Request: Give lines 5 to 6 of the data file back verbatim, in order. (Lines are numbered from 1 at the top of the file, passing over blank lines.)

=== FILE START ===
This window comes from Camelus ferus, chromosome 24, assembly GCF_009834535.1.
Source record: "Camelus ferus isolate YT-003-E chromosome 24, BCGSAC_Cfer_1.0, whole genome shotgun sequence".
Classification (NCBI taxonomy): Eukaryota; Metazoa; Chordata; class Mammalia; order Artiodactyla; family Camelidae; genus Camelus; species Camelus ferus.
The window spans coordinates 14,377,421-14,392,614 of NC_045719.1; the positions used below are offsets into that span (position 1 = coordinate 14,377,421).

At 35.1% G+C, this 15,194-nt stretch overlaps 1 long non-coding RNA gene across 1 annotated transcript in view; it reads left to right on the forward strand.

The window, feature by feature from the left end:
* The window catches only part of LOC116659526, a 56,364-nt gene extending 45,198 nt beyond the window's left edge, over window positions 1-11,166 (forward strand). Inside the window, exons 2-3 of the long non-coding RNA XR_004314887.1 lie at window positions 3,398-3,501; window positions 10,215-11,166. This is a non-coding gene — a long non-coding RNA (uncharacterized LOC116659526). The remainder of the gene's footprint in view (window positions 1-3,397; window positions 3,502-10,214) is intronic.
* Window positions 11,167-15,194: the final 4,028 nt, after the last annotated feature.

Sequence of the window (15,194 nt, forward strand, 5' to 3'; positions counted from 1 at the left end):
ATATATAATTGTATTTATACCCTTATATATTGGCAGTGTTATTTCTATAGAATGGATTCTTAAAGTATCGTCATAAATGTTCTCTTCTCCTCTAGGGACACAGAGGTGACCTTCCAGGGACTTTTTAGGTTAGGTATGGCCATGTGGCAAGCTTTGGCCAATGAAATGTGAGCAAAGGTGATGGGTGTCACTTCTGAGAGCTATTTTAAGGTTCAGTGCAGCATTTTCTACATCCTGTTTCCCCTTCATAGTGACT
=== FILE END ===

At 35.1% G+C, this 15,194-nt stretch overlaps 1 long non-coding RNA gene across 1 annotated transcript in view; it reads left to right on the forward strand.

The window, feature by feature from the left end: